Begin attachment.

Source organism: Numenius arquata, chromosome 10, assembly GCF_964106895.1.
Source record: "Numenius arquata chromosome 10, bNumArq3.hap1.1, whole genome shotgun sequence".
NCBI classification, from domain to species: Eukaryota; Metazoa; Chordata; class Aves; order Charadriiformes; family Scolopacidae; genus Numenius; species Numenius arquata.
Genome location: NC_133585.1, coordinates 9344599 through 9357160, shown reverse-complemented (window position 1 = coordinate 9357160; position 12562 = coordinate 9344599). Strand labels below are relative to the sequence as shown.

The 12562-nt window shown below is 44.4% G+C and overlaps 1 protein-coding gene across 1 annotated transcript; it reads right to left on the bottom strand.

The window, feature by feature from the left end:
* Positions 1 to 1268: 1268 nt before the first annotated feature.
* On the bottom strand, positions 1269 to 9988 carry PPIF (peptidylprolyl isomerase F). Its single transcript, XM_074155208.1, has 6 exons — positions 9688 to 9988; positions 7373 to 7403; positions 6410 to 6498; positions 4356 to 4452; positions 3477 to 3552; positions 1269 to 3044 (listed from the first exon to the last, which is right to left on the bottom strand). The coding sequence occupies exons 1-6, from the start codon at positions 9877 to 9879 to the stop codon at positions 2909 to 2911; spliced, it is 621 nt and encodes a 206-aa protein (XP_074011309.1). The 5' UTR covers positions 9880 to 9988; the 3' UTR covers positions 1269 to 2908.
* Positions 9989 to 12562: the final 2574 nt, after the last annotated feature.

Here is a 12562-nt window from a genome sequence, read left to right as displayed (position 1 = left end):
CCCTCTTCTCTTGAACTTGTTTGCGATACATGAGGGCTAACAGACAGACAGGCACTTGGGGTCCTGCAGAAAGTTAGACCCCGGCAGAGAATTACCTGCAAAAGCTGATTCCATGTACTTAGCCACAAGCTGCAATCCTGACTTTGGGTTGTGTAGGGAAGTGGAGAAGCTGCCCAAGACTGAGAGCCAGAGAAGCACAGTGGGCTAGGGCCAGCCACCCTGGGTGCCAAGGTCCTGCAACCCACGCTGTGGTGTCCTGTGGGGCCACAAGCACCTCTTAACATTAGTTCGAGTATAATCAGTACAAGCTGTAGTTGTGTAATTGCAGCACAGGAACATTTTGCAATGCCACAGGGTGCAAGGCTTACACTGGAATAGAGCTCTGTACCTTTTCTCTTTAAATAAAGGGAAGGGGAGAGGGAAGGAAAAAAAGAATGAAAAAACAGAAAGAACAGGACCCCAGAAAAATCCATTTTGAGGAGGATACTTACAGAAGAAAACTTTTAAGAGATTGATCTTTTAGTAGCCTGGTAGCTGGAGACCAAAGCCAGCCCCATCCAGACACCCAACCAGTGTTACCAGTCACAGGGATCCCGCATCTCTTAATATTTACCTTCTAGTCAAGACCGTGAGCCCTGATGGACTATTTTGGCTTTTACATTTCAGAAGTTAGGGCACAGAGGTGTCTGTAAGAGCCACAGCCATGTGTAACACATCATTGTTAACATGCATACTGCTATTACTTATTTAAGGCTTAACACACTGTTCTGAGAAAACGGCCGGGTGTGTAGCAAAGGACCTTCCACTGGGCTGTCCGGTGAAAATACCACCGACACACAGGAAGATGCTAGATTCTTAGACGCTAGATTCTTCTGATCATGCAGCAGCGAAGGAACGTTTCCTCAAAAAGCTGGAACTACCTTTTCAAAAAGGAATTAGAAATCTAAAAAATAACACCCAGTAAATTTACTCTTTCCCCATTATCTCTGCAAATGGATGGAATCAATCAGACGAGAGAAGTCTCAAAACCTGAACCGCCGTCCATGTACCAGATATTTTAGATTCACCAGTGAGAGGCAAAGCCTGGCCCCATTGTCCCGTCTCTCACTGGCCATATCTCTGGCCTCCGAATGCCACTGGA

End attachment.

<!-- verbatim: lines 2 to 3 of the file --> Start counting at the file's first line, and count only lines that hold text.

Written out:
Source record: "Numenius arquata chromosome 10, bNumArq3.hap1.1, whole genome shotgun sequence".
NCBI classification, from domain to species: Eukaryota; Metazoa; Chordata; class Aves; order Charadriiformes; family Scolopacidae; genus Numenius; species Numenius arquata.